Strategic Neighborhood Initiative Action Plan
As a major part of the SNAP process, residents of the Holden Heights community developed a future vision for their community. This vision serves as an inspiration to all SNAP participants as they work to bring positive changes to Holden Heights. The following vision statement paints a word picture of how Holden Heights may look a few years in the future (after the action plan has been implemented). With that in mind, imagine this story from a Holden Heights resident written in 2036
Once upon a time, long ago, Kate Hill lived in the community of Holden Heights. The area was surrounded by two major roads; Interstate 4 to the east and Orange Blossom Trail to the west. Kate loved her community; in fact she was president of the Homeowner’s Association and School Board member. However, she could remember a time when things were not so good. In fact, they were pretty bleak compared to the rest of the standards of the magnificent new SNAP era.
Now, the year is 2036. Grandmother Kate Hill is enjoying her daily walk through the Holden Heights community. Let us listen in on a conversation that Grandmother Kate is having with 12 neighborhood kids. “Children, I remember when we didn’t have the beautiful 10 acre neighborhood youth center and commercial Town Center. The area was just rundown, with dilapidated housing.” “That’s just awful”, little Dedra lamented. “Yeah”, sighed Larry. “I remember all you kids attending Grand Avenue School.”
Grandmother Kate! Grandmother “Kate”, Malcolm screamed with excitement as they walked along the beautifully landscaped sidewalks down 22nd Street. For Malcolm had seen the names of Kate Hill, Sharon Parramore, Sherry Parramore and James Parramore engraved in the sidewalk – dated 2016. Grandmother Kate chuckled and said, “We were very excited about those threes being planted. Finally, we could walk to a community center that was in our neighborhood and play in the park without feeling afraid!”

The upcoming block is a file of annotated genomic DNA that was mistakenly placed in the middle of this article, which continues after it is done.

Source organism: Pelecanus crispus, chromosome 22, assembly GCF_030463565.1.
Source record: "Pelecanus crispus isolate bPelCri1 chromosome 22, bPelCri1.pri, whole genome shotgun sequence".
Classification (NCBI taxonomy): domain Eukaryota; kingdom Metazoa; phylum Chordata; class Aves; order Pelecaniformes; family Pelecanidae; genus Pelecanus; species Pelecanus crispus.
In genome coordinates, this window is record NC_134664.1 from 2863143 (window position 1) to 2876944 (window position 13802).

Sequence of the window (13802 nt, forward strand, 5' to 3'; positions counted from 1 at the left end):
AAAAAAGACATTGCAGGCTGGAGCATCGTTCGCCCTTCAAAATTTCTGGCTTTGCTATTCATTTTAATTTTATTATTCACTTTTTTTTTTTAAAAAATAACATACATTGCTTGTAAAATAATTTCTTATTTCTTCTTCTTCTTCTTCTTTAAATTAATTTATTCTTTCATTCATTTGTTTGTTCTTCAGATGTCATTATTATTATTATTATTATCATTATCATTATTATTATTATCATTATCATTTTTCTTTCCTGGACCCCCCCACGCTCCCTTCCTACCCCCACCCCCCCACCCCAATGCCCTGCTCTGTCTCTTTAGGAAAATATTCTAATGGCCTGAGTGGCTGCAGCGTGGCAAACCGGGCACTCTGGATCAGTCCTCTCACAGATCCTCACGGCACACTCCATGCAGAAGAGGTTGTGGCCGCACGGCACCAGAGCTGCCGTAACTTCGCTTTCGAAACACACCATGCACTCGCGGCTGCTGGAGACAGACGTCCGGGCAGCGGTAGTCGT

As they walked along the street, Kate asked, “Why are the streets so clean?” “Well,” answered Kate, years ago the streets and neighborhood lawns were not so clean.” But not anymore as you can see, since the City and County and resident of Holden Heights formed “Work-Teams” to solve the problems once and for all. A similar kind of work-team was formed to eliminate the drugs along 18th and 20th streets.”
As they continue walking along the street, headed to the Community Center, the children turned and whispered to Grandmother Kate, “Thanks for working so hard to improve Holden Heights, we love you.” The tears streamed down Kate’s face as she placed her hands on their shoulders saying, “You’re not too young to join the monthly Work-Team meetings, join us at the newly developed Youth Center and Commercial Town Center.
As a major part of the SNAP Process, the Holden Heights participants illustrated the vision just described and developed an action plan to see this vision become a reality. The following pages outline a detailed plan to address the specific needs identified by citizens and to implement their vision. This action plan was developed by the five Work-Teams formed during the SNAP process.
The action plan is a compilation of the five individual action plans as developed by the Work-Teams. Each action plan is prefaced by a two-page overview of the identified community needs related to the team subject area. The overview also highlights the most important issues, to be addressed in the next three years. Following the overview is a detailed implementation schedule for the prioritized needs.